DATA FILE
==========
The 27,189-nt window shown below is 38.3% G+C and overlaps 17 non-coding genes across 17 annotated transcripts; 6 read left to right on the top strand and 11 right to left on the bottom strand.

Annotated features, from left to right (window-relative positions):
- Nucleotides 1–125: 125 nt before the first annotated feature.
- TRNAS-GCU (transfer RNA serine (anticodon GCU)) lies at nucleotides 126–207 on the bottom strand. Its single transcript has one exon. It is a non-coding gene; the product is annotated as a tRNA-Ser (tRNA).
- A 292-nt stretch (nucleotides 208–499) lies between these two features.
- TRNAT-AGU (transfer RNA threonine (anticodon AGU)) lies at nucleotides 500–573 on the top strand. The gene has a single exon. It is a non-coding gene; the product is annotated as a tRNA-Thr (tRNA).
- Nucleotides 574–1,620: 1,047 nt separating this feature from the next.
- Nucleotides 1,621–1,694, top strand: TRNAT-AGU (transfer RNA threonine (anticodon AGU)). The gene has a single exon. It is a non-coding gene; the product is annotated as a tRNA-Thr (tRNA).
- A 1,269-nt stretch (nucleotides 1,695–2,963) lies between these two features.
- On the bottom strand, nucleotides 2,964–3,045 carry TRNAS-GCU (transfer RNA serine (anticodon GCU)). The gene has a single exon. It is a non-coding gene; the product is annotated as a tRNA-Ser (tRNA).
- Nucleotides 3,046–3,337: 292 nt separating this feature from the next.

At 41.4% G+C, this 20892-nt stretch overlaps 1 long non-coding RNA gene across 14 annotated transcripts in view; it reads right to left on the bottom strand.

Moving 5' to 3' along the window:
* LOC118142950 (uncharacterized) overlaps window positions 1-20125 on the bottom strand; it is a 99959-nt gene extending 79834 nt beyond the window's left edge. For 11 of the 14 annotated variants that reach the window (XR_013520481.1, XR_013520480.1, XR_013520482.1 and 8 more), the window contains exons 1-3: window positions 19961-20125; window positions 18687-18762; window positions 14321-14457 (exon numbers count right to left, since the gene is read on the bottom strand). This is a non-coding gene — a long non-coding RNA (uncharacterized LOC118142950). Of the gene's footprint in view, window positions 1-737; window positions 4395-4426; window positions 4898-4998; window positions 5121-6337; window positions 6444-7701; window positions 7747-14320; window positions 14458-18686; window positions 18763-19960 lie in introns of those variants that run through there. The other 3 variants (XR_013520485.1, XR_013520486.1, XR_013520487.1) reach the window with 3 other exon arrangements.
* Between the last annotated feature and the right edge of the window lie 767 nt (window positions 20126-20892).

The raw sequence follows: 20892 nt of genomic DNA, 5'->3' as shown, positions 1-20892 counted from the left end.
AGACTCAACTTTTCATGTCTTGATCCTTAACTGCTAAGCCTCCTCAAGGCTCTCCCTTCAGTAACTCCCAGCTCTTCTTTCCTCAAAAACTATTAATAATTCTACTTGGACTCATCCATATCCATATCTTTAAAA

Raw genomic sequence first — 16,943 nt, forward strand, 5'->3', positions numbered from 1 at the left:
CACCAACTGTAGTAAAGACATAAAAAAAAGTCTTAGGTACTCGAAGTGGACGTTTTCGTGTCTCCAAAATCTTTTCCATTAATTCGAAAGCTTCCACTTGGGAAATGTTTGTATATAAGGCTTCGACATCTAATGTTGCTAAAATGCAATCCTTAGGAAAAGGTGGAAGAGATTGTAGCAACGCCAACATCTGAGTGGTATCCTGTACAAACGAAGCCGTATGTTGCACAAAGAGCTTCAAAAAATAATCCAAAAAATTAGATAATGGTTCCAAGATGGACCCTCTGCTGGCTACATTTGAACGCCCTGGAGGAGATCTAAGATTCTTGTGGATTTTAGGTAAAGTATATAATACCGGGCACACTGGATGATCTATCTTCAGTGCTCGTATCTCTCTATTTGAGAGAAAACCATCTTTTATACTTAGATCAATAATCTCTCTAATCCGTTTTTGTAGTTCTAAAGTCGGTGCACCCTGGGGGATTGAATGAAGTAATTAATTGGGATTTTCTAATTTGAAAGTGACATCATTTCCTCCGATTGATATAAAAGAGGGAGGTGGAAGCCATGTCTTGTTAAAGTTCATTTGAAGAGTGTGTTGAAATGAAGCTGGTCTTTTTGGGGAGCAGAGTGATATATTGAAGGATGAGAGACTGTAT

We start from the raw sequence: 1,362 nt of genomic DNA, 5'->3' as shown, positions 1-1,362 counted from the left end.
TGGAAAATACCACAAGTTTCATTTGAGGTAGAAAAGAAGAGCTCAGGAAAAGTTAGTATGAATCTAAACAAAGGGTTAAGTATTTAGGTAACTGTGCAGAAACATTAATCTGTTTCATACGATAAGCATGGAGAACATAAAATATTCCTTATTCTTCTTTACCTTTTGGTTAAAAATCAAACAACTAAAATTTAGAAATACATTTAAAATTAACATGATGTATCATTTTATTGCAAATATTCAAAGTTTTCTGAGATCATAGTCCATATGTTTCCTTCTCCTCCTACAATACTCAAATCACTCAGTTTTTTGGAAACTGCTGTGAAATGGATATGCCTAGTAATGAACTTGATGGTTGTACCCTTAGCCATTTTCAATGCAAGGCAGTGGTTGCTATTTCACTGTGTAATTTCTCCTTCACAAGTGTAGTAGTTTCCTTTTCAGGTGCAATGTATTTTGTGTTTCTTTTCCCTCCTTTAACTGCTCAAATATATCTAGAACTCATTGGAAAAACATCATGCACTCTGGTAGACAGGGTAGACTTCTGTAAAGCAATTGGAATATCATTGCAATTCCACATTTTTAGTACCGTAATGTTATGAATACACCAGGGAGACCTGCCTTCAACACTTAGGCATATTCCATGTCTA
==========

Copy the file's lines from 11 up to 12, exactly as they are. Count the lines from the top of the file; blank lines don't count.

- Nucleotides 3,046–3,337: 292 nt separating this feature from the next.

At 41.4% G+C, this 20892-nt stretch overlaps 1 long non-coding RNA gene across 14 annotated transcripts in view; it reads right to left on the bottom strand.